The senses in anorexia nervosa


One of the key symptoms in anorexia nervosa is food restriction. Researchers are interested in whether food restriction in anorexia nervosa could be linked with differences in how the brain manages appetite and motivation to eat. One possibility is that people with anorexia nervosa process tastes and smells differently. Another possibility is that people with this condition might have differences in how they process interoceptive sensations, for example making it difficult for them to detect if they feel hungry or full. All of these differences would make it more difficult for the brain to self-regulate appetite and eating: it would be like a computer trying to run a complicated programme, but not getting the right input.



However, previous research on whether taste, smell or interoception is different in people with anorexia nervosa compared to people without the condition (healthy controls) is very mixed. Research where people with anorexia nervosa are asked to self-report whether they experience sensory differences suggests that they are highly sensitive to sensations, and likely to try and avoid strong sensations 1. By contrast, different research studies which use physical tests of sensitivity (for example, giving someone different concentrations of a sweet taste and asking them to report when they can detect the taste) have found that people with anorexia nervosa might be more sensitive, less sensitive, or no different compared to healthy controls 2 3 4 5.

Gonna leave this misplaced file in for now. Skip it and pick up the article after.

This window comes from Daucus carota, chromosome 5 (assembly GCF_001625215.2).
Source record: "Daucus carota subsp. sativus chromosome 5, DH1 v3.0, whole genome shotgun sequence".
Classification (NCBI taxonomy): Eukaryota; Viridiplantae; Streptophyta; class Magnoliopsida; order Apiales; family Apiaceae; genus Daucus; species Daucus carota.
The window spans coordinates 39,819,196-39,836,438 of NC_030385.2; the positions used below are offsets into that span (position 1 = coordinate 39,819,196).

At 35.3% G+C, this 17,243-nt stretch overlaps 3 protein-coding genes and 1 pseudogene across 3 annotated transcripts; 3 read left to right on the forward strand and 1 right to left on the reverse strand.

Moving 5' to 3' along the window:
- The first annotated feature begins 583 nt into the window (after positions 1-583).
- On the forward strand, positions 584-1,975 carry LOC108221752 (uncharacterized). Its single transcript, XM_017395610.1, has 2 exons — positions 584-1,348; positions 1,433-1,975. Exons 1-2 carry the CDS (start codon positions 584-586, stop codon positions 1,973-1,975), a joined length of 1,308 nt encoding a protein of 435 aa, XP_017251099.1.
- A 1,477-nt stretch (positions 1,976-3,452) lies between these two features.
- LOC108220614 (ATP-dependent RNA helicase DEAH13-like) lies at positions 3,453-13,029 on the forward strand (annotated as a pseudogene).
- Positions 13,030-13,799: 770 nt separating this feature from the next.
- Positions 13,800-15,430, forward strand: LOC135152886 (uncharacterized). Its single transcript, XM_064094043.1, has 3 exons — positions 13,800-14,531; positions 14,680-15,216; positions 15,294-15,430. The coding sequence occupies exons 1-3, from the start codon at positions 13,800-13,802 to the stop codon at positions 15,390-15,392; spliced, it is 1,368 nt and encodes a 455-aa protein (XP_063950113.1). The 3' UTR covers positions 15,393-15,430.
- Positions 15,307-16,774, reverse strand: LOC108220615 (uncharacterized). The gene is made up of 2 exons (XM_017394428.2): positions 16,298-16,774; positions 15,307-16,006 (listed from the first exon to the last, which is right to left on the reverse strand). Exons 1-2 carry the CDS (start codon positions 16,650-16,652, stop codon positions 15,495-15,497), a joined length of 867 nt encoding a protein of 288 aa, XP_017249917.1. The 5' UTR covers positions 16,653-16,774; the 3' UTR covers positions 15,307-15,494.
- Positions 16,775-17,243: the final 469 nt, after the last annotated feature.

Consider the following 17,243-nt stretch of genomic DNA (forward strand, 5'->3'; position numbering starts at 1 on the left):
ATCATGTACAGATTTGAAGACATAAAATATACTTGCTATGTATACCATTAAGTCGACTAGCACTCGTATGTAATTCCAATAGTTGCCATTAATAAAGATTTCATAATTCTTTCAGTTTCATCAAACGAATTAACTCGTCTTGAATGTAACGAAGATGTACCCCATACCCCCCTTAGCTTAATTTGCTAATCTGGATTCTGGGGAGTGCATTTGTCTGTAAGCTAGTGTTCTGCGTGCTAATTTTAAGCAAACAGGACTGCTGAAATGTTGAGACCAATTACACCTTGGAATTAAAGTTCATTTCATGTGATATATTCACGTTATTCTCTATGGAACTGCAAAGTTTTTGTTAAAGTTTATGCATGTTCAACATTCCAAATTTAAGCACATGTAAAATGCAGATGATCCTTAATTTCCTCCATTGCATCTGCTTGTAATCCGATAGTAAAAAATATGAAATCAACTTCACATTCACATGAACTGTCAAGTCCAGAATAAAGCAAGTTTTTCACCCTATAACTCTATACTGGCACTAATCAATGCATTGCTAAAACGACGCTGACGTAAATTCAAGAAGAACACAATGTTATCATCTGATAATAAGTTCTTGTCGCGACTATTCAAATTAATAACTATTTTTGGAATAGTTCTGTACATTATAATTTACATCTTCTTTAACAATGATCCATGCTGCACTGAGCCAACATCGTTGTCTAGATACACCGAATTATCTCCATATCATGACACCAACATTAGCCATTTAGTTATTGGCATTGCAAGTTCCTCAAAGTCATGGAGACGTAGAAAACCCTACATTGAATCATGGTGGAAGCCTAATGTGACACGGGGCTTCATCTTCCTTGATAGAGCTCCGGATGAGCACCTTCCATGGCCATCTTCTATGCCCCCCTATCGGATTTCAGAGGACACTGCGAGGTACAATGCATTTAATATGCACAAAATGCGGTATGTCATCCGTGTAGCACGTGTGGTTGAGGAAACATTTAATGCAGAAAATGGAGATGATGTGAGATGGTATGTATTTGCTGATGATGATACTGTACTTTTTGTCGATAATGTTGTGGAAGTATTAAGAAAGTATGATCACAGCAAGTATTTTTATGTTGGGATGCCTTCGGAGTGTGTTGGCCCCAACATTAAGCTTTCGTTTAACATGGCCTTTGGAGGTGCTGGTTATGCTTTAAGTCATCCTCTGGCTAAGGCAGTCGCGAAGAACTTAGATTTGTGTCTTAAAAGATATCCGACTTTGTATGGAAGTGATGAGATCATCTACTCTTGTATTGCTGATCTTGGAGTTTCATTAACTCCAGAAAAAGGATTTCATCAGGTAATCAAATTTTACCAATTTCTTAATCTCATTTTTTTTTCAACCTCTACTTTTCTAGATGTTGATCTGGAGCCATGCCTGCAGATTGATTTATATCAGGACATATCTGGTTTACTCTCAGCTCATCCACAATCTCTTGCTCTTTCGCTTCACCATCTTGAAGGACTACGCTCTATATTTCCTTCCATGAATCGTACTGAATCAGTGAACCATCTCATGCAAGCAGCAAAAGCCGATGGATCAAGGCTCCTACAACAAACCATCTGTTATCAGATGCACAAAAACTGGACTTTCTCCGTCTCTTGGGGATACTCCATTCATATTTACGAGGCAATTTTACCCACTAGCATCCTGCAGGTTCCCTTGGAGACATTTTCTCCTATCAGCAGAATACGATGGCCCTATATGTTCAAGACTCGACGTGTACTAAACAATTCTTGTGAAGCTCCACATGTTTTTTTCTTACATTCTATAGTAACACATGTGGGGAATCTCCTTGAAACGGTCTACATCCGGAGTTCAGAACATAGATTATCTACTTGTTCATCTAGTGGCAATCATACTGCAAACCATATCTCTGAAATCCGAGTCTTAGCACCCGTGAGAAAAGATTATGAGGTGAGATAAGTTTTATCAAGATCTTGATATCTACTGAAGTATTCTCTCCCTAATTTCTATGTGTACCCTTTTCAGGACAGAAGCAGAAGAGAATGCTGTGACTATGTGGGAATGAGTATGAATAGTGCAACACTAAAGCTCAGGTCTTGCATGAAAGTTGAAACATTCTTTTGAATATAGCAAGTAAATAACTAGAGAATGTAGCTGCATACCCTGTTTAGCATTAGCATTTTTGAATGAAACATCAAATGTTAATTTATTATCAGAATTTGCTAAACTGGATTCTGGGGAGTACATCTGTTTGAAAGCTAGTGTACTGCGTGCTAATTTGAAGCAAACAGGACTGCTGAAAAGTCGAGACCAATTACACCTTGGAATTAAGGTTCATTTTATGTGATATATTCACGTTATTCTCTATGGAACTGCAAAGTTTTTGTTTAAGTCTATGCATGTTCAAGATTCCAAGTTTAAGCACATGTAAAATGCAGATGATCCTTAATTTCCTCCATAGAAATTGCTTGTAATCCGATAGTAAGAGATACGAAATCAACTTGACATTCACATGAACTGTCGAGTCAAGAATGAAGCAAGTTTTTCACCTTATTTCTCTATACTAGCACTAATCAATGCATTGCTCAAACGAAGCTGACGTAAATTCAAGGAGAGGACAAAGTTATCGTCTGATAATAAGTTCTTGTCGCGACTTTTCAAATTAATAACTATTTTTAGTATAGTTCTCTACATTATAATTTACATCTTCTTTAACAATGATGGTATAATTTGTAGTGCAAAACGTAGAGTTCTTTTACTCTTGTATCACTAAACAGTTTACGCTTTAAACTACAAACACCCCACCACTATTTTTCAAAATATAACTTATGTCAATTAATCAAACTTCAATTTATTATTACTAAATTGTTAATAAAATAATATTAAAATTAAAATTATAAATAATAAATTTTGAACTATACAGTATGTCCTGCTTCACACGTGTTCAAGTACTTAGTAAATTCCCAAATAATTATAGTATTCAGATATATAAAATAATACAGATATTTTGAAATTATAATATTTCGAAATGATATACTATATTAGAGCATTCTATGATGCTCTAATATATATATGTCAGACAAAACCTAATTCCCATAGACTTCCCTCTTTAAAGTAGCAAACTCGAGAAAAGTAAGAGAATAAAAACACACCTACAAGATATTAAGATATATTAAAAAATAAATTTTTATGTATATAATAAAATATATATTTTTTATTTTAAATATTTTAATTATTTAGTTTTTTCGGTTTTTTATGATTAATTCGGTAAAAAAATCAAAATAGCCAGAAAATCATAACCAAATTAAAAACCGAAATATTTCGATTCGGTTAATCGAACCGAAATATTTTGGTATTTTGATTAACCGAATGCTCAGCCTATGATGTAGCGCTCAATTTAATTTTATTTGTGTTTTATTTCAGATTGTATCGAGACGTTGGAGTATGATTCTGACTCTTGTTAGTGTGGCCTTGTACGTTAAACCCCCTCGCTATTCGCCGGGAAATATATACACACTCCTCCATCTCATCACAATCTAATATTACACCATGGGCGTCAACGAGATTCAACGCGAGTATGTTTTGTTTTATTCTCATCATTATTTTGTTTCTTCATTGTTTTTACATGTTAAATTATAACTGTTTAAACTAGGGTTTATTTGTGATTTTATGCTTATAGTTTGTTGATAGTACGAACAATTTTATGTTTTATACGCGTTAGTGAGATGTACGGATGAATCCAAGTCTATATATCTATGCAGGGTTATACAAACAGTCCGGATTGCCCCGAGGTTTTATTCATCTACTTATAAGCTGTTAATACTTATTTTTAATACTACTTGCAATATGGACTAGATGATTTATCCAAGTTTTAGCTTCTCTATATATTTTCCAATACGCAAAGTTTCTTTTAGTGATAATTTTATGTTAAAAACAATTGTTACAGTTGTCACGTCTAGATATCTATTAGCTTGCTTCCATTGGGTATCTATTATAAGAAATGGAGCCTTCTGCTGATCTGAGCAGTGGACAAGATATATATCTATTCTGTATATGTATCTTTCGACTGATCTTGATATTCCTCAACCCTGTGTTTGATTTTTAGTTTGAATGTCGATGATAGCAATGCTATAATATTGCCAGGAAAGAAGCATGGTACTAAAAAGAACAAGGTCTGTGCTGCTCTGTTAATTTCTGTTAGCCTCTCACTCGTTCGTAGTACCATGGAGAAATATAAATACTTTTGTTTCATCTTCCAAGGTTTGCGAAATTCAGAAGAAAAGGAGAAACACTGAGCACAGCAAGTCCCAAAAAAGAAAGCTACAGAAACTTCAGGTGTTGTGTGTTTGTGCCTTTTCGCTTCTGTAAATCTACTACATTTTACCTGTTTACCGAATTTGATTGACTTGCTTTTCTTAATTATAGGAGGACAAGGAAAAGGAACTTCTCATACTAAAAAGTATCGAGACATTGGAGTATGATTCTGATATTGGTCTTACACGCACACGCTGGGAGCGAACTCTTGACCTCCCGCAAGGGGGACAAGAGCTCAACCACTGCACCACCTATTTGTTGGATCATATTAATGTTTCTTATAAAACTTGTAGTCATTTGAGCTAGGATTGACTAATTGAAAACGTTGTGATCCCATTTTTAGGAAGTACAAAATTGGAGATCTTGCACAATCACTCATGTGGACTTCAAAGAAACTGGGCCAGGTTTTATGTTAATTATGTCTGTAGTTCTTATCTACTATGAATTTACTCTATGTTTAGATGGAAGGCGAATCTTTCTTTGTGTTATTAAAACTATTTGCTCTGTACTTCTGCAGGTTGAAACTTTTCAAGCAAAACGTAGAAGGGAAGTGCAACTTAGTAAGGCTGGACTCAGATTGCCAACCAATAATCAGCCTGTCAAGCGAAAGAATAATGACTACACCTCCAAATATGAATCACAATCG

One possible reason why these findings are very mixed is that these previous studies are not taking into account something influencing sensory processing. For example, a study on taste that does not take into account whether or not the participants smoke might end up with unusual results, as smoking decreases your taste sensitivity. One possibility is that these previous studies in anorexia nervosa have not accounted for the potential role of autism in the sensory findings. Around one third of people with anorexia nervosa present with high levels of autistic traits 6. Importantly, we know that autism is associated with sensory differences. 95% of autistic adults say that they experience problems with sensory processing 7. Therefore, difficulties with processing the senses might be particularly important for autistic people with anorexia nervosa. We talked to eating disorder clinicians, patients and carers about how we can improve treatments for autistic people with anorexia nervosa, and they told us that existing treatment approaches are not properly taking into account sensory differences 8 9 10.